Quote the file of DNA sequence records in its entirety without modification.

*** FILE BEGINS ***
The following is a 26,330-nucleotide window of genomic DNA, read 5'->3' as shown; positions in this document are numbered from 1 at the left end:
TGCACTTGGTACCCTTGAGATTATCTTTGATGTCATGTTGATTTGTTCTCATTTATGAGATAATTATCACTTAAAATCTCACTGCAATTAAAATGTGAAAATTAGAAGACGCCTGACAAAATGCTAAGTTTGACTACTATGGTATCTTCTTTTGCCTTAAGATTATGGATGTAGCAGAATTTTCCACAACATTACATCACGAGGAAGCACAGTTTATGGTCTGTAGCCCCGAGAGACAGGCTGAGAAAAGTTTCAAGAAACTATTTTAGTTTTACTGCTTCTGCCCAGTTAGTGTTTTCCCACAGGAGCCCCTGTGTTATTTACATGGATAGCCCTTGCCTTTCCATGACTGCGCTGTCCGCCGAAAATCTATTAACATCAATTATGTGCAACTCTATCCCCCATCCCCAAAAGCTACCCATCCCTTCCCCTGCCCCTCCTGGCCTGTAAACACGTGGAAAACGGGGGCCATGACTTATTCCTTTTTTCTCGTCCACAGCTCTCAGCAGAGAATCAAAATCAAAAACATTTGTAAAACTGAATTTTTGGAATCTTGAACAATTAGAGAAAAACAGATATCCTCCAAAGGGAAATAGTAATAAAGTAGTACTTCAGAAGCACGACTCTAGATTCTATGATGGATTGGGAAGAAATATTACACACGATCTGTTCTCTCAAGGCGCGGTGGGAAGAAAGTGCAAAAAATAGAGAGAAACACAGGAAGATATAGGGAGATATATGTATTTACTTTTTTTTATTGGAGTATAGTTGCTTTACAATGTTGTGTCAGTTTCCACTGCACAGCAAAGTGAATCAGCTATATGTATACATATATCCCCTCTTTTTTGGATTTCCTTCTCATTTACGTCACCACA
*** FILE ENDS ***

The following is a 26,330-nucleotide window of genomic DNA, read 5'->3' as shown; positions in this document are numbered from 1 at the left end:
TGCACTTGGTACCCTTGAGATTATCTTTGATGTCATGTTGATTTGTTCTCATTTATGAGATAATTATCACTTAAAATCTCACTGCAATTAAAATGTGAAAATTAGAAGACGCCTGACAAAATGCTAAGTTTGACTACTATGGTATCTTCTTTTGCCTTAAGATTATGGATGTAGCAGAATTTTCCACAACATTACATCACGAGGAAGCACAGTTTATGGTCTGTAGCCCCGAGAGACAGGCTGAGAAAAGTTTCAAGAAACTATTTTAGTTTTACTGCTTCTGCCCAGTTAGTGTTTTCCCACAGGAGCCCCTGTGTTATTTACATGGATAGCCCTTGCCTTTCCATGACTGCGCTGTCCGCCGAAAATCTATTAACATCAATTATGTGCAACTCTATCCCCCATCCCCAAAAGCTACCCATCCCTTCCCCTGCCCCTCCTGGCCTGTAAACACGTGGAAAACGGGGGCCATGACTTATTCCTTTTTTCTCGTCCACAGCTCTCAGCAGAGAATCAAAATCAAAAACATTTGTAAAACTGAATTTTTGGAATCTTGAACAATTAGAGAAAAACAGATATCCTCCAAAGGGAAATAGTAATAAAGTAGTACTTCAGAAGCACGACTCTAGATTCTATGATGGATTGGGAAGAAATATTACACACGATCTGTTCTCTCAAGGCGCGGTGGGAAGAAAGTGCAAAAAATAGAGAGAAACACAGGAAGATATAGGGAGATATATGTATTTACTTTTTTTTATTGGAGTATAGTTGCTTTACAATGTTGTGTCAGTTTCCACTGCACAGCAAAGTGAATCAGCTATATGTATACATATATCCCCTCTTTTTTGGATTTCCTTCTCATTTACGTCACCACA